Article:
Another type of external enclosure I highly recommend is the Drobo. While not inexpensive the Drobo can do things that other types of enclosures just can’t do. The Drobo sells for 499.00 for the Firewire 800 / USB 2.0 version and 349.00 for the USB 2.0 only version. This does not come with any hard drives at all, but 4 drive bays. The Drobo is unique because it replicates the same type of functionality as a high end Raid 5 system most often found in servers and enterprises, but in a much simpler and flexible format. Where Raid 5 requires a fair bit of knowledge, hardware and specific hard drive configurations to work, the Drobo makes this very easy.
Raid 5 requires at least 3 hard drives of identical size to implement the original array and increasing the size of the Raid requires backing up all of your data, installing new drives of equal size, reformatting and then restoring data. The Drobo eliminates this completely. With the Drobo you can use up to 4 (minimum of 2) SATA drives of any size in the enclosure and it will give you storage and data redundancy where a part of each drive is used to backup parts of the other drives. With the Drobo if a hard drive fails or get’s full, simply swap it out with a drive of equal or larger size. Currently the Drobo can support up to 4 4GB drives. It also works on both PCs and Macs. You can learn more about the Drobo here.
Due to the amount of photos we take as a family, I currently store most of them on one of two Drobos (1 USB only, 1 Firewire) both filled with 4 500GB drives. Sysguy Consulting is a Drobo Authorized Reseller so if you are interested in seeing a demo of this device or to order please contact us.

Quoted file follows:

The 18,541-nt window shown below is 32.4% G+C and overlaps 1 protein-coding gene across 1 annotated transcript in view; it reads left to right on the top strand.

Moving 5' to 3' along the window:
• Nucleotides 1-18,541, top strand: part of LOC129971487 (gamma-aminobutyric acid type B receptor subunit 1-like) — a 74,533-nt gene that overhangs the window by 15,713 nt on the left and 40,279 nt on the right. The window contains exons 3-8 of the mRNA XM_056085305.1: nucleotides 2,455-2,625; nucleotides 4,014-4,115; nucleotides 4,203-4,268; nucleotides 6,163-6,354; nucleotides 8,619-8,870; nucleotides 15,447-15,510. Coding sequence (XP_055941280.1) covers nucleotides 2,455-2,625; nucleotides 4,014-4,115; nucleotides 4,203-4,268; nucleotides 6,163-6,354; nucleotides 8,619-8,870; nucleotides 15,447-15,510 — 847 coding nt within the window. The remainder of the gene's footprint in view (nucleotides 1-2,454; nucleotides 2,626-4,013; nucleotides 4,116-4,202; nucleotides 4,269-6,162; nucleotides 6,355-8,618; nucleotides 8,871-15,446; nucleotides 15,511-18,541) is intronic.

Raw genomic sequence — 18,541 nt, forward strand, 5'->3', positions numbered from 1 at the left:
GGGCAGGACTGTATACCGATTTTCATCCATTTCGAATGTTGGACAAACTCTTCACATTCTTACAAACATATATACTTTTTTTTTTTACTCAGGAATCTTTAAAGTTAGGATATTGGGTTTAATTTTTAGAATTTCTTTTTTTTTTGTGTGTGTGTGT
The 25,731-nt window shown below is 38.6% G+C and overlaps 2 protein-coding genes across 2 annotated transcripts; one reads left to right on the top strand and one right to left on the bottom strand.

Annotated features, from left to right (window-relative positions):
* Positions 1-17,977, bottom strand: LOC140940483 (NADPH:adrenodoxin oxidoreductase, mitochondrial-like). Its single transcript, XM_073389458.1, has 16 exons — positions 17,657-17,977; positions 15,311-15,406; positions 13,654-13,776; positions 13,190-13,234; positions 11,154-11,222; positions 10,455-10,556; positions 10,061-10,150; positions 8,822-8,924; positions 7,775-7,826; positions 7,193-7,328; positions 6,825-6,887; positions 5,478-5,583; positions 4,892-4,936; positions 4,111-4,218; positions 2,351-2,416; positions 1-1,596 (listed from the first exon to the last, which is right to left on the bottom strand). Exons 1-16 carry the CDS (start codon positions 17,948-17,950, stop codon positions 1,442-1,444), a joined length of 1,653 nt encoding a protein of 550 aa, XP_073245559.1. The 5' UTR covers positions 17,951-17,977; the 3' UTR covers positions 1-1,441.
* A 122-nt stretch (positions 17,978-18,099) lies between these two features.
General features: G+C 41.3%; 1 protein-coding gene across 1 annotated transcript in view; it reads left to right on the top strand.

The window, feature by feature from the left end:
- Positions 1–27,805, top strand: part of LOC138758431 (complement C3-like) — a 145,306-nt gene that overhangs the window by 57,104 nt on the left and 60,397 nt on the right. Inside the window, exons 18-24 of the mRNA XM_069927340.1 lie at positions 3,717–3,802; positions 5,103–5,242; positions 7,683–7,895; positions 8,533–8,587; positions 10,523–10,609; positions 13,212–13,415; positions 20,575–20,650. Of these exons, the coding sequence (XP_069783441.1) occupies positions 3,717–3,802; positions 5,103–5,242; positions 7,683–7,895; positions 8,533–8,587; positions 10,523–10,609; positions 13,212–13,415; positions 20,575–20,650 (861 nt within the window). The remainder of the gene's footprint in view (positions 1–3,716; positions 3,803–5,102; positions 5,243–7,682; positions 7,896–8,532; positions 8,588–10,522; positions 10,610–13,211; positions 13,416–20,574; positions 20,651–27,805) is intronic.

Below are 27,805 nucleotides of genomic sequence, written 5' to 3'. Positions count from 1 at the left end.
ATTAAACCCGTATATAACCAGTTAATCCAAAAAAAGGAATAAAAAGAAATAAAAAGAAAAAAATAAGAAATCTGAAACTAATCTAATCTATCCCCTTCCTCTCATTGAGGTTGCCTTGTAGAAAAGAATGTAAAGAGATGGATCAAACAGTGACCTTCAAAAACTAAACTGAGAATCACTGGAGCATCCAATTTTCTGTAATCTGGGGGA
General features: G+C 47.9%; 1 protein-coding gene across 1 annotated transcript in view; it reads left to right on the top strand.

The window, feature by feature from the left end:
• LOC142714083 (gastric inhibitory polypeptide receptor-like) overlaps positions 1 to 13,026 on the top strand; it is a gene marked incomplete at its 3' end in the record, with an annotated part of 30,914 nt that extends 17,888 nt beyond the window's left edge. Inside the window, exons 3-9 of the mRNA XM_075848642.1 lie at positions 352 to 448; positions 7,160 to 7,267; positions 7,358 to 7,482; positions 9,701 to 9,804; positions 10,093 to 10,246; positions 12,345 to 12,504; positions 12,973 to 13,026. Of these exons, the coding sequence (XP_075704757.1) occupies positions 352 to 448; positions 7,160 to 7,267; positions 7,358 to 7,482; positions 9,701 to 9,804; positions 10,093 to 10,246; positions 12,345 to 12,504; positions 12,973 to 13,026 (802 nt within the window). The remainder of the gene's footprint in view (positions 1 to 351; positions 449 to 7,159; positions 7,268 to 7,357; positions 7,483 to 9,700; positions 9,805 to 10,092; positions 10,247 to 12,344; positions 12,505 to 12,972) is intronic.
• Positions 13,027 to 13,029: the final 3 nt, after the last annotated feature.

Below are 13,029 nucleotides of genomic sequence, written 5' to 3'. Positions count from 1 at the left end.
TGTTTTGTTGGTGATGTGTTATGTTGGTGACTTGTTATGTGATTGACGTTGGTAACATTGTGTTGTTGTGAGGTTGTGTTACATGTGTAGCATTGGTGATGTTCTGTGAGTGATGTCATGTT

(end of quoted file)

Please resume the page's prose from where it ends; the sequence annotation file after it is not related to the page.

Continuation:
Network Attached Storage Devices
If you have multiple PCs on a home network there are a couple of other hardware devices you can consider. For 250.00 you can add a device called the DroboShare to your Drobo unit. This device allows you to connect up to 2 Drobo devices to it and share them on a network via Gigabit Ethernet. You will take a little of a performance hit as the Drobo only connects to the share via USB but it allows you to share this device and take advantage of it’s data redundancies capabilities over your network and by multiple computers. We have recently received our DroboShare unit here in our labs but have not yet had a chance to set it up and test it. The new Drobo Dashboard software program (currently in Beta) comes with a utility called Drobo Copy which will allow you to set up folders and files to be copied or synced to the device.
Another device I can highly recommend is the DLink DNS-323. The DNS-323 is a network connected storage device. It allows you to install up to 2 SATA hard drives in it, and configure them as mirrored drives, a single large hard drive, or as two individual drives. I have been using one of these devices with a 400 GB and a 500 GB drive installed in it for a couple of years now and it has been great. I store things that I need access to from my multiple machines from on it as well as backing up Music and other documents to it. With recent firmware the device also servers as a Media server allowing us to stream Music, Pictures or Video to Xbox 360’s in the house or to the PS3. You can get a DNS-323 for about 160.00 CDN in addition to the cost of adding SATA drives. D-Link is also offering the DNS-323 bigger brother the DNS-343 that holds 4 Sata Drives at an MSRP of 658.00 with no drives.
There are other Network Attached Storage Devices available but many of these do require a little knowledge of Raid systems (unless you buy pre configured) and start at around 750.00 CDN.
Windows Home Servers
If you have multiple systems at home you may also want to consider a Windows Home Server. This is designed to be a headless device (no monitor, keyboard or mouse required), that connects to your home network. Windows Home Servers are available from a few manufacturers or can be custom built for you by a system builder. HP has one of the most popular WHS devices with it’s Media Smart Server line.